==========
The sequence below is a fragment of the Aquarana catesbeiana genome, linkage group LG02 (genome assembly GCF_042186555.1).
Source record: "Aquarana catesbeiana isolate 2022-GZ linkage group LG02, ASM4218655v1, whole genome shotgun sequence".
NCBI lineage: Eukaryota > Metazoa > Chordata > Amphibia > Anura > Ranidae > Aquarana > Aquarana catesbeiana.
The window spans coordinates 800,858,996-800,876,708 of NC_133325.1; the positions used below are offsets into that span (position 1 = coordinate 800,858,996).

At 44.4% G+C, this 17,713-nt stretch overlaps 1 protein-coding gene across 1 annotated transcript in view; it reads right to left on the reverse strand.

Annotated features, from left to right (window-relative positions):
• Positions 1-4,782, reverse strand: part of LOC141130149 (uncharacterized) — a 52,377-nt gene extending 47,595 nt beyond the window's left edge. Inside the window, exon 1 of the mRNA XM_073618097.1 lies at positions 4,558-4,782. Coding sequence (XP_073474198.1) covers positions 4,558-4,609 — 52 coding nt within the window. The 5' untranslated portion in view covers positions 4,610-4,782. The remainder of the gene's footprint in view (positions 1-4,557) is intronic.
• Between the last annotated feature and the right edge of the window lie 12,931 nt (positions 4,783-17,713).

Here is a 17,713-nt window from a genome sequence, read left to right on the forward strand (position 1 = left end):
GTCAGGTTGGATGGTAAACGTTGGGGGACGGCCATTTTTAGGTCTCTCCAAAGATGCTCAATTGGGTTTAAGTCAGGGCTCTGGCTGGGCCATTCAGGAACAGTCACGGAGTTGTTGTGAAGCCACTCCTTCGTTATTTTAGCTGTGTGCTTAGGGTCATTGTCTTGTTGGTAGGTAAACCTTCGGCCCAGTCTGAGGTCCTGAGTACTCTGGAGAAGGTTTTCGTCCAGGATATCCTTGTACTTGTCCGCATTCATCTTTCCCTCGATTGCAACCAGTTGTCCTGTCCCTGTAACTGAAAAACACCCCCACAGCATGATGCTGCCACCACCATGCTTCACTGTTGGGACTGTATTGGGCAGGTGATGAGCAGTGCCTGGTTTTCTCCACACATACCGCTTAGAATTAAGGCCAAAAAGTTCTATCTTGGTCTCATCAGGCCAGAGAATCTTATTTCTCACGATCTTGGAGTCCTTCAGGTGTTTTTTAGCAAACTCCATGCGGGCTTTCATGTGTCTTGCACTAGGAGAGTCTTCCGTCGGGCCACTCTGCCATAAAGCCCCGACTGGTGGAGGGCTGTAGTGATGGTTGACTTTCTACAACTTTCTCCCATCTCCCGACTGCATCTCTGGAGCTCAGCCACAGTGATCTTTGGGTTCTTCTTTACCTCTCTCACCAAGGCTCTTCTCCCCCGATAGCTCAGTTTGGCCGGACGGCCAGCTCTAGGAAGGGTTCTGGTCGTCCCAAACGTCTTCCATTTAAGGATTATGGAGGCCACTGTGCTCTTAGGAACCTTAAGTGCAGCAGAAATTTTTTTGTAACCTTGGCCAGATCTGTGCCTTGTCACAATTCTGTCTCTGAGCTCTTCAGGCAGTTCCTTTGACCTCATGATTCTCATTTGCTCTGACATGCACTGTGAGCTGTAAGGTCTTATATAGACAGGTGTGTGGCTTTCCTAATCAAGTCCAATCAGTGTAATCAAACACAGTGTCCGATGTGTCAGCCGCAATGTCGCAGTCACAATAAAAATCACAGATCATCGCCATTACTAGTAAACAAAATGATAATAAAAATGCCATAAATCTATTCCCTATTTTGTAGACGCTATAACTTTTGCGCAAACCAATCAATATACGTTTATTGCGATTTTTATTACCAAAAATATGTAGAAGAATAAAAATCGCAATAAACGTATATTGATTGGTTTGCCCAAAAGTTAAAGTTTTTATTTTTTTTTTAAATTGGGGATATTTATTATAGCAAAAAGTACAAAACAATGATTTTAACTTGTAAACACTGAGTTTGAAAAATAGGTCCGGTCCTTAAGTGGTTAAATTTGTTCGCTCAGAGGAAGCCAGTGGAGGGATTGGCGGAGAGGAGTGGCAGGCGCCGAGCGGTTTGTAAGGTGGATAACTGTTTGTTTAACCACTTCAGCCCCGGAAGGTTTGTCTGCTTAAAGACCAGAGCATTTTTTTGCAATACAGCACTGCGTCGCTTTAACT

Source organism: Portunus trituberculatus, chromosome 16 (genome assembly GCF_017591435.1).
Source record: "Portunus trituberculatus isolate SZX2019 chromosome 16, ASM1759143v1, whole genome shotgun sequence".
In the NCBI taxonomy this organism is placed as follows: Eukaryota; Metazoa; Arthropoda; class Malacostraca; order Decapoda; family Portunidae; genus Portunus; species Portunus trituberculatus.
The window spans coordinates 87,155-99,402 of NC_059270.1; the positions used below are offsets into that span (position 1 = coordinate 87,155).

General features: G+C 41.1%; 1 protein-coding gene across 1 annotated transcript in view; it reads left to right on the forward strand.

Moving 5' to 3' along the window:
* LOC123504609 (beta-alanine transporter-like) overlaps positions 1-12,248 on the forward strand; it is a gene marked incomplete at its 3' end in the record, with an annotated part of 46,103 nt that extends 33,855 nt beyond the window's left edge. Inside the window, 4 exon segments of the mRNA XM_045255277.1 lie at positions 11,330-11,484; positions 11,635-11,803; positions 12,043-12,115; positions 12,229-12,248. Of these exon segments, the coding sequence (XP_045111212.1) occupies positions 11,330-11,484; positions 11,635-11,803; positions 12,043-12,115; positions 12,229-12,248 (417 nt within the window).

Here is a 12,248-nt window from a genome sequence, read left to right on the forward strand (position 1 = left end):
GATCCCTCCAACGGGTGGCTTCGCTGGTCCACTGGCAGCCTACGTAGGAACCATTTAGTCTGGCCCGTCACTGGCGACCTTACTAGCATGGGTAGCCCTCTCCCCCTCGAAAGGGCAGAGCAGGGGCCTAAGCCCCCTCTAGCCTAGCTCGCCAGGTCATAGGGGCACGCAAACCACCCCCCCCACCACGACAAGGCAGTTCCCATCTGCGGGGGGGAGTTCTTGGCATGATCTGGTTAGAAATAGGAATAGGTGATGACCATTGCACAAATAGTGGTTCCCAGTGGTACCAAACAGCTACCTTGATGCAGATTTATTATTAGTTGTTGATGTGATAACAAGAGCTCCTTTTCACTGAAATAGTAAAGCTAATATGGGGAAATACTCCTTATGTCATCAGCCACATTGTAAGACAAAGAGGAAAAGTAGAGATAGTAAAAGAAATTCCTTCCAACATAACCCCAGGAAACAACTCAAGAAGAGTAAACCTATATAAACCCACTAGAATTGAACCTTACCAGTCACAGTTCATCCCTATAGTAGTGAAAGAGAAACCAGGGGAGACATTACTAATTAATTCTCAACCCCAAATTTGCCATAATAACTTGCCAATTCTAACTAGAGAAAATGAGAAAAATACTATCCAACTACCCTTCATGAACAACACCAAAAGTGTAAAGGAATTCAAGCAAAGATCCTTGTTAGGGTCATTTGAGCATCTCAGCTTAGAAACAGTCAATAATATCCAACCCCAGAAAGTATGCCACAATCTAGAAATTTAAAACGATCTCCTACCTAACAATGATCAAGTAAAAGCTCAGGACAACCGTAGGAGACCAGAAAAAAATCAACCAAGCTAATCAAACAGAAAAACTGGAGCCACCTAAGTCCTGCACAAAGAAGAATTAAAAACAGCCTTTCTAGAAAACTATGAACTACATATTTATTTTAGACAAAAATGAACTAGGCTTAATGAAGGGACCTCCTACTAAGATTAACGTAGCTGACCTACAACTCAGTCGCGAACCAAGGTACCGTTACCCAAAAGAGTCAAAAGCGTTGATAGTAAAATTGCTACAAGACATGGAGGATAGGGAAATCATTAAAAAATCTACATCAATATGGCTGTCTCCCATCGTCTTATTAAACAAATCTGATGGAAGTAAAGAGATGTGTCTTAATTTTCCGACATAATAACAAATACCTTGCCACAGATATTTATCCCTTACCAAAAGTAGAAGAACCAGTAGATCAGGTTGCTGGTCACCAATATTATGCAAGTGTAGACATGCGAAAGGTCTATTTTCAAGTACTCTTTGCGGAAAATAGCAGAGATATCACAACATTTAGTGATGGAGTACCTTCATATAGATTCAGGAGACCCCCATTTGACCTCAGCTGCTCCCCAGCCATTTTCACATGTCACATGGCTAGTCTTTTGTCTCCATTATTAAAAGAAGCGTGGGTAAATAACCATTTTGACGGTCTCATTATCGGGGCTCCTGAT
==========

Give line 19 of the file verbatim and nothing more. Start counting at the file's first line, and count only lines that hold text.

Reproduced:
GATCCCTCCAACGGGTGGCTTCGCTGGTCCACTGGCAGCCTACGTAGGAACCATTTAGTCTGGCCCGTCACTGGCGACCTTACTAGCATGGGTAGCCCTCTCCCCCTCGAAAGGGCAGAGCAGGGGCCTAAGCCCCCTCTAGCCTAGCTCGCCAGGTCATAGGGGCACGCAAACCACCCCCCCCACCACGACAAGGCAGTTCCCATCTGCGGGGGGGAGTTCTTGGCATGATCTGGTTAGAAATAGGAATAGGTGATGACCATTGCACAAATAGTGGTTCCCAGTGGTACCAAACAGCTACCTTGATGCAGATTTATTATTAGTTGTTGATGTGATAACAAGAGCTCCTTTTCACTGAAATAGTAAAGCTAATATGGGGAAATACTCCTTATGTCATCAGCCACATTGTAAGACAAAGAGGAAAAGTAGAGATAGTAAAAGAAATTCCTTCCAACATAACCCCAGGAAACAACTCAAGAAGAGTAAACCTATATAAACCCACTAGAATTGAACCTTACCAGTCACAGTTCATCCCTATAGTAGTGAAAGAGAAACCAGGGGAGACATTACTAATTAATTCTCAACCCCAAATTTGCCATAATAACTTGCCAATTCTAACTAGAGAAAATGAGAAAAATACTATCCAACTACCCTTCATGAACAACACCAAAAGTGTAAAGGAATTCAAGCAAAGATCCTTGTTAGGGTCATTTGAGCATCTCAGCTTAGAAACAGTCAATAATATCCAACCCCAGAAAGTATGCCACAATCTAGAAATTTAAAACGATCTCCTACCTAACAATGATCAAGTAAAAGCTCAGGACAACCGTAGGAGACCAGAAAAAAATCAACCAAGCTAATCAAACAGAAAAACTGGAGCCACCTAAGTCCTGCACAAAGAAGAATTAAAAACAGCCTTTCTAGAAAACTATGAACTACATATTTATTTTAGACAAAAATGAACTAGGCTTAATGAAGGGACCTCCTACTAAGATTAACGTAGCTGACCTACAACTCAGTCGCGAACCAAGGTACCGTTACCCAAAAGAGTCAAAAGCGTTGATAGTAAAATTGCTACAAGACATGGAGGATAGGGAAATCATTAAAAAATCTACATCAATATGGCTGTCTCCCATCGTCTTATTAAACAAATCTGATGGAAGTAAAGAGATGTGTCTTAATTTTCCGACATAATAACAAATACCTTGCCACAGATATTTATCCCTTACCAAAAGTAGAAGAACCAGTAGATCAGGTTGCTGGTCACCAATATTATGCAAGTGTAGACATGCGAAAGGTCTATTTTCAAGTACTCTTTGCGGAAAATAGCAGAGATATCACAACATTTAGTGATGGAGTACCTTCATATAGATTCAGGAGACCCCCATTTGACCTCAGCTGCTCCCCAGCCATTTTCACATGTCACATGGCTAGTCTTTTGTCTCCATTATTAAAAGAAGCGTGGGTAAATAACCATTTTGACGGTCTCATTATCGGGGCTCCTGAT